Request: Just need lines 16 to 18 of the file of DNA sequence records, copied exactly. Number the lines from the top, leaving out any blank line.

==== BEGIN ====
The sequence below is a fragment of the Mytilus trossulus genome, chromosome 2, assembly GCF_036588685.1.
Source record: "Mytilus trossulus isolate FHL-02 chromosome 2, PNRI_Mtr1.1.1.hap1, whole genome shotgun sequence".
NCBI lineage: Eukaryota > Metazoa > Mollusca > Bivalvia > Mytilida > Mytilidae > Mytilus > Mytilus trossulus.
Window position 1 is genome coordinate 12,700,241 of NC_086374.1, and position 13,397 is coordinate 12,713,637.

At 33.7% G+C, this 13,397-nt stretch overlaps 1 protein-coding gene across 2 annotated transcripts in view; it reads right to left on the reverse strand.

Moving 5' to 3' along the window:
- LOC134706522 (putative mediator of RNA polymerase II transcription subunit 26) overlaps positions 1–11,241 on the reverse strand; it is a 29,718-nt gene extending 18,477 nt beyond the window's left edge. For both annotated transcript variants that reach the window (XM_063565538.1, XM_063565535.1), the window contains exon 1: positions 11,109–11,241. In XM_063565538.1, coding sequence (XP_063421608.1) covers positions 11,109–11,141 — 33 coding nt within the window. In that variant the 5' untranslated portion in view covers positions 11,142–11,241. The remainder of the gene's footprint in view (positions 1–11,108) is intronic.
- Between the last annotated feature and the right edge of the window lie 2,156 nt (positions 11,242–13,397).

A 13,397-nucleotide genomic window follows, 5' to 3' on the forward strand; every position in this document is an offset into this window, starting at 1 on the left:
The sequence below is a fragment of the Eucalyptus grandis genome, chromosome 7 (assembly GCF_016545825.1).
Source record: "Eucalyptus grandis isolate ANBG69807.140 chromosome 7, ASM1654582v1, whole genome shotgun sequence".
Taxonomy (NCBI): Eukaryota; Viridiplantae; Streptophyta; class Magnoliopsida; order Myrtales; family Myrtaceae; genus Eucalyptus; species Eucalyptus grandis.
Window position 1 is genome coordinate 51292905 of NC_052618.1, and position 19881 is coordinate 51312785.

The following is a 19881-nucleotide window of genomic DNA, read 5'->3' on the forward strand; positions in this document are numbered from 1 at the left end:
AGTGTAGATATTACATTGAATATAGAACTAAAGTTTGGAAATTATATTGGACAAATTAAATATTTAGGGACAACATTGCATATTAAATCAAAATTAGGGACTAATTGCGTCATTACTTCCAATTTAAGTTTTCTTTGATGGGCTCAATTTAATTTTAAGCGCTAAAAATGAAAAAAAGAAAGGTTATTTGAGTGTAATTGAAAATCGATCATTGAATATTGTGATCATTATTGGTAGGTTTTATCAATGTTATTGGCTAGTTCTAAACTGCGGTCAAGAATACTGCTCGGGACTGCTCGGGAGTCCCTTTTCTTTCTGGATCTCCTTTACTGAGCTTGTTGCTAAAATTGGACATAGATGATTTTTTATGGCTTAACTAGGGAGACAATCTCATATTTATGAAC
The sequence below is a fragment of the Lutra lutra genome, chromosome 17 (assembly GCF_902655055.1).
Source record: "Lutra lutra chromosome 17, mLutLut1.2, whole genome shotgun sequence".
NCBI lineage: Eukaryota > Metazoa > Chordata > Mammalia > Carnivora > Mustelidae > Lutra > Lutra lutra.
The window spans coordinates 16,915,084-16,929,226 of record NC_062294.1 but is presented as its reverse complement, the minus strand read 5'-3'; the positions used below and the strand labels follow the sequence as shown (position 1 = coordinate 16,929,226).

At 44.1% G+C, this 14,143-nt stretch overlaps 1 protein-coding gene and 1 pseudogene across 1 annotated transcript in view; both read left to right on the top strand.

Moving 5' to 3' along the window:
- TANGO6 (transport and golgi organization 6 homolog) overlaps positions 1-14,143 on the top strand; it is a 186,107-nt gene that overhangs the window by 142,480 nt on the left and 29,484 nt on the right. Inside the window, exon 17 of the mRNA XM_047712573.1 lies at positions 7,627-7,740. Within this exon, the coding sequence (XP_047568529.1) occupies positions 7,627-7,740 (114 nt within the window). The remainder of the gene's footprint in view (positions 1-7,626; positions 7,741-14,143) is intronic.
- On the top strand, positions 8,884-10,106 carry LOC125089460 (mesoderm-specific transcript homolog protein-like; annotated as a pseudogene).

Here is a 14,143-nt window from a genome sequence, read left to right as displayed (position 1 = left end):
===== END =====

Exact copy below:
The sequence below is a fragment of the Lutra lutra genome, chromosome 17 (assembly GCF_902655055.1).
Source record: "Lutra lutra chromosome 17, mLutLut1.2, whole genome shotgun sequence".
NCBI lineage: Eukaryota > Metazoa > Chordata > Mammalia > Carnivora > Mustelidae > Lutra > Lutra lutra.